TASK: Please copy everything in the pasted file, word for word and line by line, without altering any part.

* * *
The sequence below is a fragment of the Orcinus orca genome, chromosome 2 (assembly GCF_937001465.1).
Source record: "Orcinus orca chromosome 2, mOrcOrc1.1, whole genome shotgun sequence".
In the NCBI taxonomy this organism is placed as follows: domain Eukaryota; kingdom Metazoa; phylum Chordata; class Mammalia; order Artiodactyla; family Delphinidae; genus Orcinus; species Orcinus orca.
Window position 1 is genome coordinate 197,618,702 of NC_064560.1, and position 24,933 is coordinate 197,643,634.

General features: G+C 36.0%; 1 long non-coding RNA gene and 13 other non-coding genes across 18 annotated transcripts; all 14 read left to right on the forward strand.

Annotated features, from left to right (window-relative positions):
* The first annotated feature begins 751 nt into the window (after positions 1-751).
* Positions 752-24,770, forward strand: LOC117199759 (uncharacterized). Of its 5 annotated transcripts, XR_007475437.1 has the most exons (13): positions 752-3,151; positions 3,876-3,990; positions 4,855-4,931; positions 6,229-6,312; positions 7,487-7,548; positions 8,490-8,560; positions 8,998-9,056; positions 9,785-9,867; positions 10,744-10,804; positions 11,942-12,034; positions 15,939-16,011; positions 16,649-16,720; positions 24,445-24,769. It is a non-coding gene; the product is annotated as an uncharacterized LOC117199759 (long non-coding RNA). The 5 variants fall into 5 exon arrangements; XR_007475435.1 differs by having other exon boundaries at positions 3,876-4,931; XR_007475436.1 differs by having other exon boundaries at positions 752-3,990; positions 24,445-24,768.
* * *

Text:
The sequence below is a fragment of the Orcinus orca genome, chromosome 2 (assembly GCF_937001465.1).
Source record: "Orcinus orca chromosome 2, mOrcOrc1.1, whole genome shotgun sequence".
In the NCBI taxonomy this organism is placed as follows: domain Eukaryota; kingdom Metazoa; phylum Chordata; class Mammalia; order Artiodactyla; family Delphinidae; genus Orcinus; species Orcinus orca.
Window position 1 is genome coordinate 197,618,702 of NC_064560.1, and position 24,933 is coordinate 197,643,634.

General features: G+C 36.0%; 1 long non-coding RNA gene and 13 other non-coding genes across 18 annotated transcripts; all 14 read left to right on the forward strand.

Annotated features, from left to right (window-relative positions):
* The first annotated feature begins 751 nt into the window (after positions 1-751).
* Positions 752-24,770, forward strand: LOC117199759 (uncharacterized). Of its 5 annotated transcripts, XR_007475437.1 has the most exons (13): positions 752-3,151; positions 3,876-3,990; positions 4,855-4,931; positions 6,229-6,312; positions 7,487-7,548; positions 8,490-8,560; positions 8,998-9,056; positions 9,785-9,867; positions 10,744-10,804; positions 11,942-12,034; positions 15,939-16,011; positions 16,649-16,720; positions 24,445-24,769. It is a non-coding gene; the product is annotated as an uncharacterized LOC117199759 (long non-coding RNA). The 5 variants fall into 5 exon arrangements; XR_007475435.1 differs by having other exon boundaries at positions 3,876-4,931; XR_007475436.1 differs by having other exon boundaries at positions 752-3,990; positions 24,445-24,768.